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[pct-l] Re: Does anyone miss the trail?

Date: Wed, 14 May 1997 23:02:59 -0700
From: Ryan Christensen <earthlov@reninet.com>
Subject: [pct-l] Does anyone miss the trail?

Ryan Christensen wrote:

>The problem is the damn trail is so awesome, not only that but my =
>journey last year far exceeded my high expectations. For me the trail =
>was not just a physical journey, it was a spiritual journey to the =
>center.  While on the trail I experienced time and time again trail magic. That >magic has continued to fill my life in all ways. When things fall into place you >know you are on the right path.
>Does anyone understand what I am saying. Please share your thoughts. . . =

   Ryan, this is a good post.  You got me thinking again about life on
the trail.  Last year I was on the trail for about 32 days.  The first
week of my hike was a physical and mental adjustment.  I had to find a
way to turn off the internal negative conversation.  Finally, when I
came to find peace in my mind, I experienced variations of trail magic. 
My body and my mind became tuned to the mountains, the awesome
waterfalls, trees, flowers, high passes and the animals.  One morning, I
began to understand why the native american Indians lived a spiritual
lives.  I was climbing out of Palisade Creek area, up the "Golden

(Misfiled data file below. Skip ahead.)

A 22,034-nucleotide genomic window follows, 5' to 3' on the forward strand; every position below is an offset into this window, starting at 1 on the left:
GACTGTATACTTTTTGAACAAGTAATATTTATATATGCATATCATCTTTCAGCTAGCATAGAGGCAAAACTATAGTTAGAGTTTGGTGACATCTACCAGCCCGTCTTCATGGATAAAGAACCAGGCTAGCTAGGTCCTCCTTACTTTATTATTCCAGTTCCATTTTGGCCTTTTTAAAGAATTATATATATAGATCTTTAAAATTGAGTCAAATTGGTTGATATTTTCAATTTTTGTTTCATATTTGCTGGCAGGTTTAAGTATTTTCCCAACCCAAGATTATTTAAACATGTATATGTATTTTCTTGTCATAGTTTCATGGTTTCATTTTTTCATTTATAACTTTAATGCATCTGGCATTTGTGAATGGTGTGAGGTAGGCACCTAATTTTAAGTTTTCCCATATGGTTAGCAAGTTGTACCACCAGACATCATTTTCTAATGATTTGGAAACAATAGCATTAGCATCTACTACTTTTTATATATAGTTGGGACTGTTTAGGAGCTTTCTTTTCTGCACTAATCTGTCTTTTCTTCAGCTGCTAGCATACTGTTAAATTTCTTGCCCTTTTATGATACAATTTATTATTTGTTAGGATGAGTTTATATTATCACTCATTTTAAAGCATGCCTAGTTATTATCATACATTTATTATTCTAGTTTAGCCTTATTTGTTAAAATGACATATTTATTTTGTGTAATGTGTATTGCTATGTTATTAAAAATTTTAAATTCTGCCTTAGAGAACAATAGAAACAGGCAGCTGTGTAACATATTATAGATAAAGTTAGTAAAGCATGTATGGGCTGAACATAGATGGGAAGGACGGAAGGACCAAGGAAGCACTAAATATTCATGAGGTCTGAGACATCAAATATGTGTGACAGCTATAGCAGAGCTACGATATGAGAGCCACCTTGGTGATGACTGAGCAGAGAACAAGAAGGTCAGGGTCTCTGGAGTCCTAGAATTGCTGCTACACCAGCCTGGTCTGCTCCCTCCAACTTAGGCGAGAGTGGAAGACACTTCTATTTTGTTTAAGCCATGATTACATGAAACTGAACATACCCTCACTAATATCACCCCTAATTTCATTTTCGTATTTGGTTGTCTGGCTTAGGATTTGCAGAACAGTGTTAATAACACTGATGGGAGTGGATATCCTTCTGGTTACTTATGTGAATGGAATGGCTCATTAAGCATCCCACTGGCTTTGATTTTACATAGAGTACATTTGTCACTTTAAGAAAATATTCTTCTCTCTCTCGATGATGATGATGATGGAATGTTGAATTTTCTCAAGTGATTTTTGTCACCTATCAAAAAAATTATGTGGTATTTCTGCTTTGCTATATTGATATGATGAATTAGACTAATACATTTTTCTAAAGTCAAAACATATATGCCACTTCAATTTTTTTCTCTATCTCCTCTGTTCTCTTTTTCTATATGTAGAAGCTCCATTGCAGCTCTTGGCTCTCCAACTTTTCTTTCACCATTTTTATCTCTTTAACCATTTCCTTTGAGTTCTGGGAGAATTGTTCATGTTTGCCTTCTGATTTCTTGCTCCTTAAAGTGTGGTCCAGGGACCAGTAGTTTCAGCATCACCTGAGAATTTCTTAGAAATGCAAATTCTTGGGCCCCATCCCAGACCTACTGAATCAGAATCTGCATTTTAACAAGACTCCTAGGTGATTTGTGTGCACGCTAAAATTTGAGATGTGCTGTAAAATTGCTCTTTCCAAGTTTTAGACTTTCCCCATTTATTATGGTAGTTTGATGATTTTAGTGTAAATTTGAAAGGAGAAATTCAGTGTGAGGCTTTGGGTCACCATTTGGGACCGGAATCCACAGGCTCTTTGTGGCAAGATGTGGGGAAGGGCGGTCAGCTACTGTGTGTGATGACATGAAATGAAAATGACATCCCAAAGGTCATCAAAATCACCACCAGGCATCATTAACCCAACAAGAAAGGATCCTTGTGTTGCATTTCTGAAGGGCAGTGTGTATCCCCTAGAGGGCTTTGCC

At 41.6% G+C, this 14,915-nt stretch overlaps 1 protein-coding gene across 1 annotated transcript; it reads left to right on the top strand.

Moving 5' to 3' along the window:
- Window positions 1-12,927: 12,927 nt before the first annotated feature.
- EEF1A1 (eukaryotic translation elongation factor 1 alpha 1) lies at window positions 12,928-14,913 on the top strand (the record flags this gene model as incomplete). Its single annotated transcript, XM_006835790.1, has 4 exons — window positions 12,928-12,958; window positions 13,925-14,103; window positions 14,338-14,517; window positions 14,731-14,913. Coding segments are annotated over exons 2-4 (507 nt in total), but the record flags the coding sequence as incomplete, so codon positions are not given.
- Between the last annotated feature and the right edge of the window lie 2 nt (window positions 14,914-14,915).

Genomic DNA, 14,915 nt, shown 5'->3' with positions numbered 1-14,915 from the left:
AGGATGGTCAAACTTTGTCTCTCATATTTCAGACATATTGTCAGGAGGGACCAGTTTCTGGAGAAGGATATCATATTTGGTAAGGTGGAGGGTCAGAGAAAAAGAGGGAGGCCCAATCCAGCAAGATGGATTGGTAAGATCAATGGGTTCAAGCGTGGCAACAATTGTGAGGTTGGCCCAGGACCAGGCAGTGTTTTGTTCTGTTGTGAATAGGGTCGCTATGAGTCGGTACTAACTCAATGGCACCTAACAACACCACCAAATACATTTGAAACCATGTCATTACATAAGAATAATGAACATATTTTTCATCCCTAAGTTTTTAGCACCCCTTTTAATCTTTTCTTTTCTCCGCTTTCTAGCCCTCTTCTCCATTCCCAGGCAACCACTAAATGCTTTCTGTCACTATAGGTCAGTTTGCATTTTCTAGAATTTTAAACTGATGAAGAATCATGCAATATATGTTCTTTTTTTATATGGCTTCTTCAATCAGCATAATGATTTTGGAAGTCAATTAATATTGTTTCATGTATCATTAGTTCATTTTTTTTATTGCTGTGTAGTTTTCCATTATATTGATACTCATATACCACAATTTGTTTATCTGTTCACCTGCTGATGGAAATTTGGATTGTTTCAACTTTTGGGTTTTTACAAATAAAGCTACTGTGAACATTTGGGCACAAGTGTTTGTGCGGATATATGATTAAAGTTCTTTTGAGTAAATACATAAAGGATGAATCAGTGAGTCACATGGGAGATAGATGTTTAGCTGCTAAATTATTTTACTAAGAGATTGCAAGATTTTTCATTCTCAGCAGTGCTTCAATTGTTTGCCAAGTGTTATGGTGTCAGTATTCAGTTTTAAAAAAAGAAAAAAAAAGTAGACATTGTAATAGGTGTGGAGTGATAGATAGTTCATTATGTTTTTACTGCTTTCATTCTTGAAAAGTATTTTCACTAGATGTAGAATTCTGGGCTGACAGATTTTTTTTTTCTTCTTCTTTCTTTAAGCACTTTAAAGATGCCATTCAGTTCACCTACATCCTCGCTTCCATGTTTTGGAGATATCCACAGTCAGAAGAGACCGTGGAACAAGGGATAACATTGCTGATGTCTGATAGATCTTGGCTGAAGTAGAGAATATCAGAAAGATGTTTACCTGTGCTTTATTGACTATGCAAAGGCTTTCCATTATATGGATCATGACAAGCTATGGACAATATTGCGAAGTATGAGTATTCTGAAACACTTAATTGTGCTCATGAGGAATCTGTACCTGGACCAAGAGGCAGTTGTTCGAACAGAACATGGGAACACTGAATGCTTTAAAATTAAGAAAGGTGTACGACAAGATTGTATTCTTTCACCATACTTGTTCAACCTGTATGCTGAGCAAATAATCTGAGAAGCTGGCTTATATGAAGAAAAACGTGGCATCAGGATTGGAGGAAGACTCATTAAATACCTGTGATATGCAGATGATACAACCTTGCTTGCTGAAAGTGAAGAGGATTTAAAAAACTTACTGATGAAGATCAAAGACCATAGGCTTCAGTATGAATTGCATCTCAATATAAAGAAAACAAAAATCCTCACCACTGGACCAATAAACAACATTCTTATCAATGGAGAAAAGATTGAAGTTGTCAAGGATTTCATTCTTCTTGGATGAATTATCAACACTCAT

Staircase" towards Mather Pass.  The morning light was spectacular, as
were the water falls up ahead.  I felt like I was part of this paradise,
and that the Gods of Water and Light welcomed me to this paradise.  With
each step that I took uphill, I felt the Earth pushing my legs from
below to help make get up to the pass.  At one point, tears came to my
eyes because I was so happy to be part of this paradise.  I flew up to
the top, on pure spiritual energy.  This spiritual "high" became part of
my daily life.  I began to "see" things differently, without worry or
concern, but with complete enjoyment and understanding.  During one
section, I hooked up with a friend who packed in some food supplies and
we hiked together for 6 days.  One morning, while having breakfast in
camp, I asked him if he could "see" the beautiful lady formed by a
couple of dry gnarly pine trees.  I described her features, her face,
her long dress and that she appeared to be "with child".  My friend
looked at me and said, "I think you've been out here too long"!  I didnt
mind the comment, but I realized that my perception of my surroundings
had changed.
   Back in civilization, not a day goes by without having noticed how
the evening light appears, even if it is in the smoggy Bay Area.  I
notice the cloud formations and am very aware of the change in the
seasons.  Even my kids are starting to notice.  I guess they hear me
expressing how beautiful the clouds appear, or I might point out the
various colors in the evening sky and they notice too.  I took some of
the photos of the Sierras and scanned them into my computer, using
various scenes as "wallpaper" on my screen.  Every once in a while, I
find my self focusing on a lake or a mountain and find myself drifting
away into a preferred environment.
   Ryan, I guess the trail has changed my life.  It has made me more
sensitive to Mother Natures daily activities and how we as human beings
fit into the scheme out things, whereas before, I might notice only
several times a year how the sky might appear.  Next week I start a
series of section hikes on the PCT.  I can hardly wait -- gotta
re-energize my batteries.  The best cure for the trail blues is to get
out there and spend some time on the trail.  I hope your job with the
NPS satisfies some of your needs and maybe I'll see you in the Sierras.

Ernest Chavez
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